On Self-Conceit
2 Timothy 3:2-5
For men shall be lovers of their own selves, covetous, boasters, proud, blasphemers, disobedient to parents, unthankful, unholy,…

Sometimes in our imagination we assume to ourselves perfections not belonging to us, in kind or degree. Sometimes we make vain judgments on the things we possess, prizing them beyond their true worth and merit, and consequently overvaluing ourselves on their account. There is indeed no way wherein we do not thus impose on ourselves, either assuming false, or misrating true advantages, so that our minds become stuffed with fantastic imaginations, instead of wise and sober thoughts, and we misbehave ourselves towards ourselves.

1. We are apt to conceit ourselves on presumption of our intellectual endowments or capacities, whether natural, or acquired, especially of that which is called wisdom, which in a manner comprehends the rest, and manages them: on this we are prone to pride ourselves greatly, and to consider that it is presumption, hardly pardonable to contest our dictates: yet this practice is often prohibited and blamed in Scripture. "Be not wise in thine own eyes," saith the wise man; and "Be not wise in your own conceits," saith the apostle. If we do reflect either on the common nature of men, or on our own constitution, we cannot but find our conceits of our wisdom very absurd; for how can we take ourselves for wise, if we observe the great blindness of our mind, and feebleness of human reason, by many palpable arguments discovering itself? if we mark how painful the search, and how difficult the comprehension is of any truth; how hardly the most sagacious can descry any thing, how the most learned everlastingly dispute, about matters seeming most familiar and facile; how often the most wary and steady do shift their opinions; how dim the sight is of the most perspicacious, and how shallow the conceptions of the most profound; how narrow is the horizon of our knowledge, and how immensely the origin of our ignorance is distended; how imperfectly and uncertainly we know those few things to which our knowledge reacheth. If also a man particularly reflected on himself, the same practice must needs appear very foolish; for that every man thence may discover in himself peculiar impediments of wisdom; every man in his condition may find things apt to pervert his judgment, and obstruct his acquisition of true knowledge. Such conceitedness therefore is very absurd, and it is no less hurtful; for many great inconveniences spring from it, such as gave the prophet cause to denounce "Woe unto them that are wise in their own eyes." It hath many ways bad influence on our souls, and on our lives; it is often our case, which was the case of Babylon, when the prophet said of it, "Thy wisdom and thy knowledge hath perverted thee; for thou hast said in thy heart, I am, and none else beside me." It is a great bar to the receiving instruction about things; for he that taketh himself to be incomparably wise, will scorn to be taught. It renders men in difficult cases unwilling to seek, and unapt to take advice; hence he undertaketh and easily is deceived, and incurreth disappointment, damage in his affairs. It renders us very rash in judging; for the first show of things, or the most slender arguments, which offer themselves, being magnified, do sway our judgment. Hence also we persist incorrigible in error; for what reason can be efficacious to reclaim him whose opinion is the greater reason? It renders men peevish; also insolent in imposing their conceits on others. Hence they become censorious of those who do not agree with their notions.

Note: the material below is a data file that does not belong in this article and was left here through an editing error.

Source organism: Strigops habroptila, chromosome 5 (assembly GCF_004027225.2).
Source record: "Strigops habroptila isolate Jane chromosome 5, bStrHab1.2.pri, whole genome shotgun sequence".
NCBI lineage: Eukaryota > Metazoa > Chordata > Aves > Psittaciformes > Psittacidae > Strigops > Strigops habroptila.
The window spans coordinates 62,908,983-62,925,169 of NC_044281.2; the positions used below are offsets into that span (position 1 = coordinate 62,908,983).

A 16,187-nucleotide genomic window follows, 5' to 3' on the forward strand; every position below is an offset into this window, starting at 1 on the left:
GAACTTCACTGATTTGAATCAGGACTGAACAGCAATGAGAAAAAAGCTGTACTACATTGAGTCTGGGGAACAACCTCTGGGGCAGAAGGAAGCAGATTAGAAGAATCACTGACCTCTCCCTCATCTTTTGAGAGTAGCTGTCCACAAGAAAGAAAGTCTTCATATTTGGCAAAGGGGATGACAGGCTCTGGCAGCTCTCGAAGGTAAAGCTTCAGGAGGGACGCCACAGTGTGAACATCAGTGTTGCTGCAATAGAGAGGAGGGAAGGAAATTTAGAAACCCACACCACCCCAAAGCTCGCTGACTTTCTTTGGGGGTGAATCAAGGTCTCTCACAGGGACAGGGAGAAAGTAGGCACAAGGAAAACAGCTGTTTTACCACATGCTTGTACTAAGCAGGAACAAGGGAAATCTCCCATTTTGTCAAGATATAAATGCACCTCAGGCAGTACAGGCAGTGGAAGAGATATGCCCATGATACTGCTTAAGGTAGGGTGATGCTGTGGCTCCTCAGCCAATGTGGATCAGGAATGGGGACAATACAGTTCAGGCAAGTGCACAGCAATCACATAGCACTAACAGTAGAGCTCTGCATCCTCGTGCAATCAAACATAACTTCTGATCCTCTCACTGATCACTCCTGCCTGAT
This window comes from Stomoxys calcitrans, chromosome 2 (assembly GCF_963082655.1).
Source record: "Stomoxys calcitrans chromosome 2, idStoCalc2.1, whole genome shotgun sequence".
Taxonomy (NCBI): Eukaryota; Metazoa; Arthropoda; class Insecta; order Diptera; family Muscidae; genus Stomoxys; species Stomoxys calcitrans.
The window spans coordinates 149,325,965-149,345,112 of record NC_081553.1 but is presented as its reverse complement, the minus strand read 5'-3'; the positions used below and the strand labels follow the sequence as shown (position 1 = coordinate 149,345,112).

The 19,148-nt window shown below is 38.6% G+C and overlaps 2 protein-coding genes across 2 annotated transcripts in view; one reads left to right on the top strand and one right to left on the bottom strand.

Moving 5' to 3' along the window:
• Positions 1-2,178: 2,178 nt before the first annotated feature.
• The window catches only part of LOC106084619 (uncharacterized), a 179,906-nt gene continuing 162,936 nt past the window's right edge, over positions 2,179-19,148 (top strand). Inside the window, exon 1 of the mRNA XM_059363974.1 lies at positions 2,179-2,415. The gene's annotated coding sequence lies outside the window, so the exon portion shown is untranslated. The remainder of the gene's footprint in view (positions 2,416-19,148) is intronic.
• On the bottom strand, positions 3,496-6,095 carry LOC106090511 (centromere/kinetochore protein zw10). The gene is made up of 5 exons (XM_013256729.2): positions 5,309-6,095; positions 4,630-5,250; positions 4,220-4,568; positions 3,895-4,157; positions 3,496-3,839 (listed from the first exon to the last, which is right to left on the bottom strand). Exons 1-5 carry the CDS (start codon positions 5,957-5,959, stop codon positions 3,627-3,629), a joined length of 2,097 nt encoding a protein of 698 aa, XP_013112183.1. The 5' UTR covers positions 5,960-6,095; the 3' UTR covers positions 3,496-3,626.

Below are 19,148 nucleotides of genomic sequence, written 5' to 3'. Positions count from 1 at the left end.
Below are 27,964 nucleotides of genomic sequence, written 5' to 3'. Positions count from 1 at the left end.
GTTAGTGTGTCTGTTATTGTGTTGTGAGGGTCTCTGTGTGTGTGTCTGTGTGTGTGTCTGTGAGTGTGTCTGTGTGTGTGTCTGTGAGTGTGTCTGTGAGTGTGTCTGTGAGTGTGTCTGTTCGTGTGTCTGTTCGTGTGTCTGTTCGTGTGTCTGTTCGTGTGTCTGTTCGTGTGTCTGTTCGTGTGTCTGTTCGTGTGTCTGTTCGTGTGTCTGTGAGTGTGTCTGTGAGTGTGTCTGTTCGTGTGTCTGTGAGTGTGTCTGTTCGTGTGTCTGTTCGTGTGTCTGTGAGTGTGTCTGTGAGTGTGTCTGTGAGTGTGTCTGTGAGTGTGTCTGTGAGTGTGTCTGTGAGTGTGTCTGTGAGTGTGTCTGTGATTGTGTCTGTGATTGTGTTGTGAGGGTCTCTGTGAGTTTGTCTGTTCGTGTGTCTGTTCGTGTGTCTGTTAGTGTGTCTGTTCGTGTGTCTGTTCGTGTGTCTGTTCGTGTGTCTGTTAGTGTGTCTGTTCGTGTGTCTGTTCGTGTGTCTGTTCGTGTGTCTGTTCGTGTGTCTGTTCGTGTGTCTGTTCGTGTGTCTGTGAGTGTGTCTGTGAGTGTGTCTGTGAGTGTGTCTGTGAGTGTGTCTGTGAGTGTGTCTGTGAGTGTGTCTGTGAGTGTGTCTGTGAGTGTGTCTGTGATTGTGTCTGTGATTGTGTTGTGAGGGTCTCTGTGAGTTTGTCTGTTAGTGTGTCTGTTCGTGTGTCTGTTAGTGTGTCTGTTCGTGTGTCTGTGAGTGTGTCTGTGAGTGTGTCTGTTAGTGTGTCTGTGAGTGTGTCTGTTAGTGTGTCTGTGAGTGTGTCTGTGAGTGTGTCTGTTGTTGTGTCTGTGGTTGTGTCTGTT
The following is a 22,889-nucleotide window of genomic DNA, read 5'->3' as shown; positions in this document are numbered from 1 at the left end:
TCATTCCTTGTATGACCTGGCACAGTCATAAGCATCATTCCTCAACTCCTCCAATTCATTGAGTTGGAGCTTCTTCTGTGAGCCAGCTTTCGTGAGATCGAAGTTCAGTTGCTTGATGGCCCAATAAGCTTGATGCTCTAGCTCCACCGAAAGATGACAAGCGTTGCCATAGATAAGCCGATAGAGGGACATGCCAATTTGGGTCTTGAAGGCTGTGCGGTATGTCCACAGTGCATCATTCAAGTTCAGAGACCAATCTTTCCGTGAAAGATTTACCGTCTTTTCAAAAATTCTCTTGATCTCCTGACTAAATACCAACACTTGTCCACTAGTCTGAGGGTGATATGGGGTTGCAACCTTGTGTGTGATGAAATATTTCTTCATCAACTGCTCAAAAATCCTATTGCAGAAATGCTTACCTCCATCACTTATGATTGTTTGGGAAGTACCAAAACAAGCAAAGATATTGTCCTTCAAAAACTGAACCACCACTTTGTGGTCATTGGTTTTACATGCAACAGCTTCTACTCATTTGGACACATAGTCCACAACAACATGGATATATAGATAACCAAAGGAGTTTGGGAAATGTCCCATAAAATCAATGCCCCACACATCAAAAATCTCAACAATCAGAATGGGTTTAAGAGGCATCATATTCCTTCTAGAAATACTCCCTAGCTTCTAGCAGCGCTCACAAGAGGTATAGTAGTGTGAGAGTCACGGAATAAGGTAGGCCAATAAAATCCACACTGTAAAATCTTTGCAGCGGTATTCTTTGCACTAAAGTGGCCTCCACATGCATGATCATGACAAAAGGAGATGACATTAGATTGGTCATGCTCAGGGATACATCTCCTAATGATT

2. Again, we are apt to prize highly and vainly our moral qualities and performances, taking ourselves for persons of extraordinary goodness, without defects or blemishes; which practice is both foolish and mischievous. It is very foolish; for such is the imperfection and impurity of all men, even of the best, that no man who strictly searches his heart can have reason to he satisfied with himself or his doings. Every man is in some degree sinful; conceit therefore of our virtue is very foolish; and it breeds great mischiefs. Hence springs a great carelessness of correcting our faults, a contempt of any means conducive to our amendment, such as good advice and wholesome reproof. It breeds arrogance even in our devotions to God, like that of the conceited Pharisee; also a haughty contempt of others: it disposes men to expect more than ordinary regard from others; and as it causes a man to behave himself untowardly to them, so thence he behaves unseemingly towards himself, of whom he becomes a flatterer, and profane idolater.

3. Self-conceit is also frequently grounded on other inferior advantages: on gifts of nature, or of fortune; but seeing that these things are in themselves of little value, and serving no great purpose; seeing they are not commendable, as proceeding from chance; seeing they are not durable or certain, but easily may be severed from us, the vanity of self-conceit founded on them is so notorious, that it need not be more insisted on.

(Isaac Barrow.)

Parallel Verses
KJV: For men shall be lovers of their own selves, covetous, boasters, proud, blasphemers, disobedient to parents, unthankful, unholy,

WEB: For men will be lovers of self, lovers of money, boastful, arrogant, blasphemers, disobedient to parents, unthankful, unholy,

Natural Affection
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